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Kazakhstan’s Almaty protests

On 6th January, violent clashes erupted between protestors and the state’s security forces in Almaty, the largest city of Kazakhstan. This was the result of protests that began on 2nd January, immediately after the Kazakh regime lifted a cap on fuel prices, leading to the price of the state’s most popular gas doubling. The protests subsequently spread to other areas and have come to represent political grievances as well. The violence has led the government to resign, and a state of emergency has been declared nationwide as troops from the Russian-led military alliance are heading to quell the social unrest. 

On 5th January, angry protestors stormed Almaty’s airports and forcefully entered government buildings; they also set fire to the city’s major administrative office, as reported by the local media. Moreover, there were also violent clashes between police and the military and a nationwide communication blackout. As of 7th January, 18 law enforcement personnel had been killed and nearly 750 badly injured. Reports also suggest that more than 100 protesting individuals have been detained. These events represent what is being referred to as the ‘worst violence’ to have erupted in Central Asian nations since independence in the 1990s. 

Fuel price hike swells into anti-government movement 

At the beginning of 2022, the government uplifted price controls on liquefied petroleum gas (LPG) in the oil-rich Mangystau region. Kazakhstan, one of the world’s major oil-producing country and the ninth-largest nation by landmass, has attracted foreign investment worth billions of dollars and have successfully maintained a stronghold on the economy for the past 30 years. However, the LPG subsidies generated a situation where the country had to face regular oil shortages. While the lifting of price caps was meant for the regime to ease oil deficits and ensure adequate supplies to domestic markets, the plan proved to be counterproductive as the price of LPG increased two folds. 

Throughout 2021, one liter of LPG cost 50 tenges ($0.11); however, in the first week of January, the price of one liter rose to as much as 120 tenges ($0.28). The major cause of the price hike relates to reforms in the fuel market that were aimed to put an end to subsidized fuel for consumers. Therefore, the removal of price caps was a way to allow market forces to decide oil prices. The result was an increase in oil prices at a time when demand was also high. One of the reasons for protests was that almost 90 percent of the vehicles in the Mamgistau region relied on butane and propane for re-fueling purposes. Butane and propane are also known as ‘road fuels for poor’ because of their low cost.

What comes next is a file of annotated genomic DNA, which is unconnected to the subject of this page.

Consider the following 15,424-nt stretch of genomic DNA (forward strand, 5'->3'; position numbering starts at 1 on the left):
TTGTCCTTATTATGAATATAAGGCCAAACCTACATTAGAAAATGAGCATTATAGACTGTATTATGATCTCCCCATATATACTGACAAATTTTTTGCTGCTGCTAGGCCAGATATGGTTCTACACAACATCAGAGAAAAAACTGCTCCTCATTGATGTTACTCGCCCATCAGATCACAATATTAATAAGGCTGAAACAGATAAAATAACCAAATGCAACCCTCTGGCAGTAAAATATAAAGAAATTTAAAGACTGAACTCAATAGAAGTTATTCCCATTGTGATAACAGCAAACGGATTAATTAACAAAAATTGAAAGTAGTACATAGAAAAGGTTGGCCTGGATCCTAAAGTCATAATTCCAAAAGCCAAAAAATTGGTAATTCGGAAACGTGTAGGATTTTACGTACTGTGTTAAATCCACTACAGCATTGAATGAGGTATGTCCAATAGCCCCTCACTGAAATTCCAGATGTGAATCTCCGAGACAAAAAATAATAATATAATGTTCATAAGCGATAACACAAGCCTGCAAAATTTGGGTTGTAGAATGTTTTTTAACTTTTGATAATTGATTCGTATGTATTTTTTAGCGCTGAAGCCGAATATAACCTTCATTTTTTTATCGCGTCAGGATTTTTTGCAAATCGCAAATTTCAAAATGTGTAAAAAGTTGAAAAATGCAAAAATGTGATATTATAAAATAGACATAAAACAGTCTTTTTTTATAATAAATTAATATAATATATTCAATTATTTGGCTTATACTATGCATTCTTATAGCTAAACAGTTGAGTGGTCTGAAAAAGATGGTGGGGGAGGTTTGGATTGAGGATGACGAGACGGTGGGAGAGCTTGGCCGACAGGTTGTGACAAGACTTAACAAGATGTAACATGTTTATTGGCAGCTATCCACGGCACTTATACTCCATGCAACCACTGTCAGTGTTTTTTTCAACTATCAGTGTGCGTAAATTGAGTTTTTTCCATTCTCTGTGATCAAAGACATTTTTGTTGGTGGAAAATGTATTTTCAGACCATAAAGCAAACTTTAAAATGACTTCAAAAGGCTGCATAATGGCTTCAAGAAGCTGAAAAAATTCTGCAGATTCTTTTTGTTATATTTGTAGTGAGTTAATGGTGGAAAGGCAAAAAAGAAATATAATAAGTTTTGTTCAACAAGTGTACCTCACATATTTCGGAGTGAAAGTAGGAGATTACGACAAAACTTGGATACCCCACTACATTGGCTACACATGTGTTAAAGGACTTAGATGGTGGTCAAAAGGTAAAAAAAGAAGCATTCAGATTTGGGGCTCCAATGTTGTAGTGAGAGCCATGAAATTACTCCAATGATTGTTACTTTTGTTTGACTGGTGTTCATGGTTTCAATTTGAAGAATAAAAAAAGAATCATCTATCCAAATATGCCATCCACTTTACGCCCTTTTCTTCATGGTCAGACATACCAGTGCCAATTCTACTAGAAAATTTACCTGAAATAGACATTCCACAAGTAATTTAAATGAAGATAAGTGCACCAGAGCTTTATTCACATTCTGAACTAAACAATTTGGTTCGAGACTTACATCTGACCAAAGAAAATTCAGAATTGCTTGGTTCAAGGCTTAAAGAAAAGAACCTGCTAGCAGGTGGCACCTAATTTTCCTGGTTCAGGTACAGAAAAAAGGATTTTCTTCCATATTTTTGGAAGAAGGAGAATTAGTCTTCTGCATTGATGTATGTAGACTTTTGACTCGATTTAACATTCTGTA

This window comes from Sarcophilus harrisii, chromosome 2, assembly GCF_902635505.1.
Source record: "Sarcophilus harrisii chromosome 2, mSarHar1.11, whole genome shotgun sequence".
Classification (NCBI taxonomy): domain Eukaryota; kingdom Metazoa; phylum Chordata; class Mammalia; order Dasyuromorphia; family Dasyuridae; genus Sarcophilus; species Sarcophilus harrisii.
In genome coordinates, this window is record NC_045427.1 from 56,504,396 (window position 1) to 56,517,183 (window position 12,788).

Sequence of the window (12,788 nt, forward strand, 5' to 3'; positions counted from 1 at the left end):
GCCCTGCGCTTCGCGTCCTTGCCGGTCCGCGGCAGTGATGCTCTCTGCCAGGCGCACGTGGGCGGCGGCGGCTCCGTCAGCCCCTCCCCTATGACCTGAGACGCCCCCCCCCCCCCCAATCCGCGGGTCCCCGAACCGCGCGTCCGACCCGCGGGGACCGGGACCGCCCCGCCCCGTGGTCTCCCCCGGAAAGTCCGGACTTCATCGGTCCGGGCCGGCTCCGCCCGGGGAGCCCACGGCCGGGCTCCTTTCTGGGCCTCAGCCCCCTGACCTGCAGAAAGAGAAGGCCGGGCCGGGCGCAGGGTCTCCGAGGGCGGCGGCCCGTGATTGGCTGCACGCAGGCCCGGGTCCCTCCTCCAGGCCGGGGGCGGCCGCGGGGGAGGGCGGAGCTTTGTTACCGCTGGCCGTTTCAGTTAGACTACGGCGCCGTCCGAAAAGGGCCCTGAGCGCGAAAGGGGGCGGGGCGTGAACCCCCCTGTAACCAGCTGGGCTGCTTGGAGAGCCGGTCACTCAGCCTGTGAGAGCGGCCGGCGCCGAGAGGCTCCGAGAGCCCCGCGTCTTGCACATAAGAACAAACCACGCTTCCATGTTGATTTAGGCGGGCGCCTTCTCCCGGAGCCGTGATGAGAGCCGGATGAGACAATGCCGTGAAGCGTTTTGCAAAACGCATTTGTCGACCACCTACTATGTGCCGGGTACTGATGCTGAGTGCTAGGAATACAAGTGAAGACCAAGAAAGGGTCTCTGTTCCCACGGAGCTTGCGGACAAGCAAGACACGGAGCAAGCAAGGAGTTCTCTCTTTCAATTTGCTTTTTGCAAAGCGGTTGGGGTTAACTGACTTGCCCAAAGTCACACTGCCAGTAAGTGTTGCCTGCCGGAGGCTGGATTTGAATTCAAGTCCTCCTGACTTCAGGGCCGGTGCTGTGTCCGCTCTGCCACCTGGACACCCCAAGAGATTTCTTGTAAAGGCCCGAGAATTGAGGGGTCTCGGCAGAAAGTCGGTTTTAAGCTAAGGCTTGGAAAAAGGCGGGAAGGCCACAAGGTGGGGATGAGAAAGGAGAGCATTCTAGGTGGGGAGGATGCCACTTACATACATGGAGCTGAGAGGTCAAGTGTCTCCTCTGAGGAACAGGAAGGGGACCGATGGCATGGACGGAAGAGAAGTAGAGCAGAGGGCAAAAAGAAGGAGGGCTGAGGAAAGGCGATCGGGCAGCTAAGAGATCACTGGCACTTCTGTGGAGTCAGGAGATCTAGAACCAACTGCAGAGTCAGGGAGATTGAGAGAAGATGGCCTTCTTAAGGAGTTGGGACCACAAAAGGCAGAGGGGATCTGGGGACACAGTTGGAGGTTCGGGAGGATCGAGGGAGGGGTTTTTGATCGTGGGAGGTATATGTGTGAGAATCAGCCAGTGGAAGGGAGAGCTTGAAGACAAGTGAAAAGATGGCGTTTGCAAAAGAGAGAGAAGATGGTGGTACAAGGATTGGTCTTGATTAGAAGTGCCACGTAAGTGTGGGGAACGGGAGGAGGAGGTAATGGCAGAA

The entire situation reflected poorly on Kazakhstan as a whole as it tapped into a broader sense of discontent within people over endemic corruption, income gaps, economic downfall, etc. The Covid’19 pandemic further enhanced these problems. The vast natural resources of the Kazakh region have concentrated most of the wealth in the hands of political elites; moreover, inflation in the state has increased up to 9%, the highest figure in the past five years. 

Why does it matter? 

  • Geostrategic significance of Kazakhstan

Kazakhstan is a landlocked country strategically located between Russia and China. It is the world’s largest landlocked country with a population of 19 million. The state is rich in hydrocarbon resources and contains sizeable deposits of metal, attracting billions of dollars of investment since its independence. 

The recent events are of utmost importance due to several reasons. Firstly, up until now, the region was considered as a pillar of economic prosperity and political stability in an otherwise unstable region. Secondly, protests are important because of the Kazak-Russian alliance; Putin views the state as a part of its sphere of influence, and the Collective Security Treaty Organization has also intervened to prevent the crises. This move has the potentiality to have profound consequences for the region’s geopolitics. Thirdly, other post-soviet nations are also watchful towards the situation because it could have a spillover effect on the neighboring regions as well. Fourthly, Kazakhstan is important for the USA due to its energy needs; American enterprises such as Exxon Mobil and Chevron have considerable stakes in the region. Kazakhstan also maintains cordial ties with the USA and views it as a counterbalance to the Russian influence in the region. Lastly, Kazakhstan strategically links with the largest-growing economy of China and South Asia with that of Russia and Europe through a network of rail, roads, and ports in the Caspian region.